Stop press! Don’t write his chess obit, Viswanathan Anand is back
MVL Manikantan, Hindustan Times

Viswanathan Anand is back. Humbled in Chennai, written off by most thereafter, Anand has shown that he may be long in the tooth but strong enough to better seven Candidates and set up a re-match with world champion Magnus Carlsen.

From his home in Chennai, Anand spoke to HT over the phone looking back at the Candidates tournament and ahead to the contest against Carlsen.

The victory in the Candidates could set the tone for this year. How did you go about preparations?

I had a short training camp, maybe 10 days. Then I had the idea that I already had a lot of work left-over and I just needed to get into the right frame of mind. I decided to spend a quiet week at home playing with my son Akhil. Didn’t play any chess and just tried to relax. The plan was just go to Khanty-Mansiysk and look forward to playing chess again and not worry about the finish. The first game (victory against Levon Aronian), and third game (victory against Shakriyar Mamedyarov) was a great way to start.

Could you elaborate on the training camp?

Though it was a considerable amount (of work), it had been fine-tuned for somebody else. I had to re-tune it for my game and seven opponents there. I rehearsed everything, went over stuff and added some new material. So basically it was just incremental work.

Comebacks comprise some of sport’s best stories. Did this take time to sink in?

Well, I didn’t think along those lines. I went there simply to get back the feeling of playing good chess. Of course, back home, it feels like a comeback! It’s fine. I mean this angle.

You seem leaner and fitter. How much importance are you giving to your fitness?

Well my fitness routine is going very well but that’s not really something that’s connected with chess. It’s something that I do anyway. Last year before the world championship, I had lost about eight-nine kilos. But I wasn’t doing it keeping in mind the match. I would highlight the fact that I went there very fresh and had not played chess for a week. It made me more hungry to do well. Also GM Sandipan Chanda, my second there, had familiarised himself with all the work, like specific games that I had told him to do and so that meant we could start working right away.

How important was the first game victory against Levon Aronian and did you get the feeling at any point during the course of the 14 games that you had clinched it?

I can’t overstate the importance of that game. Firstly, it gave me a one point lead over Aronian. Secondly, it gave me a 1.5 point lead including tie-breaks. He was the most difficult opponent for me in the field. My score against him is very difficult and it was the first time I beat him with white. There was a lot of firsts and it’s also very nice to start off with a bang. It gives you a lot of confidence and changes your entire demeanour. But the feeling that I could win the tournament came around Game Nine against (Veselin) Topalov. It was around that point that I realised I was the odds-on favourite and that I had to hold on and do it.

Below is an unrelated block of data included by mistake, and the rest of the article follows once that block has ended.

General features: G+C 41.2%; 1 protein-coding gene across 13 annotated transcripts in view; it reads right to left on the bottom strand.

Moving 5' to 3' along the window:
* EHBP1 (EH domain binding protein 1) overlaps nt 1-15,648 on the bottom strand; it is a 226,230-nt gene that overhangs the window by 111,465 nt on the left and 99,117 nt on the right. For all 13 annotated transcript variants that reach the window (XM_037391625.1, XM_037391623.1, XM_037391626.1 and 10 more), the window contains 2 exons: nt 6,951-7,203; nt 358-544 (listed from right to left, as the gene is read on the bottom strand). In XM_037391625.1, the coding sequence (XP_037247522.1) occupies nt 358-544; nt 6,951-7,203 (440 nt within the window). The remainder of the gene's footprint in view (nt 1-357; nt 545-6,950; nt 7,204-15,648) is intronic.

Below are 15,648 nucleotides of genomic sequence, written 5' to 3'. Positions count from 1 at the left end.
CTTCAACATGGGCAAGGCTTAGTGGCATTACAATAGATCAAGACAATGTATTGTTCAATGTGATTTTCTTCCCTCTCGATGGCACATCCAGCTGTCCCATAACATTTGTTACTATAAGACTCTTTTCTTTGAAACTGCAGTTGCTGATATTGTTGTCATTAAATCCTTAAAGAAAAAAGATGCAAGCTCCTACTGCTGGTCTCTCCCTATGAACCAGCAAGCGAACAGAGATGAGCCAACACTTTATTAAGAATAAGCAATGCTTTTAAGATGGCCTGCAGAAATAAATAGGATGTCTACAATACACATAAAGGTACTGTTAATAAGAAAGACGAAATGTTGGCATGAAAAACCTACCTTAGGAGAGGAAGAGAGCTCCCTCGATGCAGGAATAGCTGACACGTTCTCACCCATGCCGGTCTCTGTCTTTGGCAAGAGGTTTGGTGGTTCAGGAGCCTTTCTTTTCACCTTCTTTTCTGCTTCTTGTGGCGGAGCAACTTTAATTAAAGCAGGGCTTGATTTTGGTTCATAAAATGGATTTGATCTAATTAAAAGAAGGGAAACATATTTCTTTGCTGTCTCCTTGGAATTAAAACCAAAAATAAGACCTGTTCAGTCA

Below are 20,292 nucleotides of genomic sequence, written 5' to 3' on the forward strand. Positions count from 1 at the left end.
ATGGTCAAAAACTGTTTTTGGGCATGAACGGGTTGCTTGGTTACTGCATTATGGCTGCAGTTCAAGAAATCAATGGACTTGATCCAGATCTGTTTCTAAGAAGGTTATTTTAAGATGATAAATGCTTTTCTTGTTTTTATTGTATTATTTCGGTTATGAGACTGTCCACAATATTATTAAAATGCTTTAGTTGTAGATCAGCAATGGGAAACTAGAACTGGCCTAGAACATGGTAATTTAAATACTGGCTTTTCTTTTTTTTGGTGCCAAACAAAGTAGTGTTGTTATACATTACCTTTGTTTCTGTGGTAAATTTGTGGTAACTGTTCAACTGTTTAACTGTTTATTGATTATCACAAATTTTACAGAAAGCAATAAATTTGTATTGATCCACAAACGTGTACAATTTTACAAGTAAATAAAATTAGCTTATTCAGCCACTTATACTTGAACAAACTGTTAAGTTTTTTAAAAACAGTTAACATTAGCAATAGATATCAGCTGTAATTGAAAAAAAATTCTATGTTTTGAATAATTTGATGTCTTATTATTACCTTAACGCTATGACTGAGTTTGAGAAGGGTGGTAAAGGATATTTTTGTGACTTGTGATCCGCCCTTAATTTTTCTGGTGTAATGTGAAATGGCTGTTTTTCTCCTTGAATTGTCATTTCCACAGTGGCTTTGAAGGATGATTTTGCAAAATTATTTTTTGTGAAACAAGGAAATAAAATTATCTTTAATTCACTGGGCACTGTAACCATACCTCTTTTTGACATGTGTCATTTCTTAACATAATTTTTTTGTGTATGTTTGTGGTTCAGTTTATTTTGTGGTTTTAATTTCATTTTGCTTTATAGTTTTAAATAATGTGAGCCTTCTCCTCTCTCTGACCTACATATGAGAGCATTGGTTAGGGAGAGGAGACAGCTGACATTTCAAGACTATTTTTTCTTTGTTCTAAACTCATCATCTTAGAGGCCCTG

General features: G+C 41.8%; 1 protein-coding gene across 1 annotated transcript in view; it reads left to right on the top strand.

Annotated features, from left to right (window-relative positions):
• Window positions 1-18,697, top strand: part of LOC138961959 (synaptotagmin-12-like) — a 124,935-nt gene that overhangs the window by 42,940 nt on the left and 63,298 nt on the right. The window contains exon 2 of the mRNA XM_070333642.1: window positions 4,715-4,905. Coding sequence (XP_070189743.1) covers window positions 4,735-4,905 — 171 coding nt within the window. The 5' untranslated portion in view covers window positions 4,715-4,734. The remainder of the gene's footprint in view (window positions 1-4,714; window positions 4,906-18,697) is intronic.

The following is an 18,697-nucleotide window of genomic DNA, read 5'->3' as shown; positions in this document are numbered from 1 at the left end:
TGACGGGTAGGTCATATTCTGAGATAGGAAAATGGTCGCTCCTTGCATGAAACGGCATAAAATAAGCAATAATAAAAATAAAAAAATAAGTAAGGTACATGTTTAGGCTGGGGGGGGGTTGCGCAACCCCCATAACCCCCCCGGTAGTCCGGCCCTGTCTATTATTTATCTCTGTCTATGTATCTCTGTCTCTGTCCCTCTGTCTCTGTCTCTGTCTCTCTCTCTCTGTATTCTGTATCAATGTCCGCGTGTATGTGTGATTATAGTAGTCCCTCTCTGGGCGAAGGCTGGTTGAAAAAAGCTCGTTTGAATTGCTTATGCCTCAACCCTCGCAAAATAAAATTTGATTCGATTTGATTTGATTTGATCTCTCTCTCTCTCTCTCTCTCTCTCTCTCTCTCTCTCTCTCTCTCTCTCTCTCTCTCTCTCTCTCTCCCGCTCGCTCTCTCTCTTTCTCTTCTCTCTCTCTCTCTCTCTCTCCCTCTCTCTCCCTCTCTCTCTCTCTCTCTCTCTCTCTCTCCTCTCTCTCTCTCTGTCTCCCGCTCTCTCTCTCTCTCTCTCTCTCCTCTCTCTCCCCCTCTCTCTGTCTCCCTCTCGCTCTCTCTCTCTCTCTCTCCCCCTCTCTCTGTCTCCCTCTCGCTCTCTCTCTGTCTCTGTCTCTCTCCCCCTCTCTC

How much did the work put in for the World Championship help you in the Candidates?

A lot of the games and the stuff I did at the Candidates was based on the work I had done for the World Championship (last November). What finally turned up at the board was a minor fraction of it.

Are you looking at re-organising your seconds team for the re-match?

I have started thinking about whom I’m going to call and all that. I have some ideas as to how to do things differently and what things I should change.

The kind of consistency that you had exhibited at the Candidates was missing at the world championship. Would you agree?

I would say that sometimes you need a break. For me the break was the game against Aronian. Something that tells you this one’s going to be different and in a positive way. This tournament has boosted my morale. I needed some results like this. I would say that my attitude and optimism were the most important things that I got back.

Are you looking to play more tournaments this year or would your preparations be along similar lines of last year?

Well, I played quite a lot last year. In fact I played six months continuously from January-June. I’m planning to play a few tournaments but so far I’ve scheduled only rapid tournaments. Somehow over the last few years I hadn’t played a lot of rapid chess or there haven’t been that many events… Besides, I’ll of course be training for the match. We’re already in April. By the time we know details regarding the dates and the venues it’ll be the end of April. It’s not like time is short but we haven’t got lots of it either.

You’re a big fan of British comedy. So is it going to be Monty Python or some Rajnikanth given that Kochadaiyaan is just round the corner?

A bit of everything. But mostly, I’ll also be trying to play a lot with Akhil.

Chess Daily News from Susan Polgar
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